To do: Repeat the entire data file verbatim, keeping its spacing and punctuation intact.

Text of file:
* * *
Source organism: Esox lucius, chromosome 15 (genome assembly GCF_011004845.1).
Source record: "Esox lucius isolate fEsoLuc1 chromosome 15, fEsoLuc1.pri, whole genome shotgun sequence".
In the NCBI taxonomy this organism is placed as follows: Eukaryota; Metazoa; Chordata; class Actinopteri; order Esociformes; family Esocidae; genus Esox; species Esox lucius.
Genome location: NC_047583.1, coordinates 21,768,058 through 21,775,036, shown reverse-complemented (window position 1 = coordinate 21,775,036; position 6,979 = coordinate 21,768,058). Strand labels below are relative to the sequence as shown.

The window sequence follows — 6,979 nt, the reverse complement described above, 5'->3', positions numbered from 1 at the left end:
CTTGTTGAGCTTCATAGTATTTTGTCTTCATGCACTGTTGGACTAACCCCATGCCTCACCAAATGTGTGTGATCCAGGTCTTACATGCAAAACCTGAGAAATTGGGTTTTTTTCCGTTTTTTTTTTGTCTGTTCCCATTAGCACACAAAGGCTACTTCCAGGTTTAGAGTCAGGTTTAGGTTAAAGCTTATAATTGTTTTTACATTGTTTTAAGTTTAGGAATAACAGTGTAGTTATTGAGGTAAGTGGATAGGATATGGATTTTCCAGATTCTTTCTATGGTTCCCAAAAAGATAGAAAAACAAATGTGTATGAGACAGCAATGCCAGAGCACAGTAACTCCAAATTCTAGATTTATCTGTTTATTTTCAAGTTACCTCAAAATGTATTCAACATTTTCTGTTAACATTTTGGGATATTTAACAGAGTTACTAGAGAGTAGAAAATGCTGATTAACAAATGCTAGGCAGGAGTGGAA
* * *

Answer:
Source organism: Esox lucius, chromosome 15 (genome assembly GCF_011004845.1).
Source record: "Esox lucius isolate fEsoLuc1 chromosome 15, fEsoLuc1.pri, whole genome shotgun sequence".
In the NCBI taxonomy this organism is placed as follows: Eukaryota; Metazoa; Chordata; class Actinopteri; order Esociformes; family Esocidae; genus Esox; species Esox lucius.
Genome location: NC_047583.1, coordinates 21,768,058 through 21,775,036, shown reverse-complemented (window position 1 = coordinate 21,775,036; position 6,979 = coordinate 21,768,058). Strand labels below are relative to the sequence as shown.

The window sequence follows — 6,979 nt, the reverse complement described above, 5'->3', positions numbered from 1 at the left end:
CTTGTTGAGCTTCATAGTATTTTGTCTTCATGCACTGTTGGACTAACCCCATGCCTCACCAAATGTGTGTGATCCAGGTCTTACATGCAAAACCTGAGAAATTGGGTTTTTTTCCGTTTTTTTTTTGTCTGTTCCCATTAGCACACAAAGGCTACTTCCAGGTTTAGAGTCAGGTTTAGGTTAAAGCTTATAATTGTTTTTACATTGTTTTAAGTTTAGGAATAACAGTGTAGTTATTGAGGTAAGTGGATAGGATATGGATTTTCCAGATTCTTTCTATGGTTCCCAAAAAGATAGAAAAACAAATGTGTATGAGACAGCAATGCCAGAGCACAGTAACTCCAAATTCTAGATTTATCTGTTTATTTTCAAGTTACCTCAAAATGTATTCAACATTTTCTGTTAACATTTTGGGATATTTAACAGAGTTACTAGAGAGTAGAAAATGCTGATTAACAAATGCTAGGCAGGAGTGGAA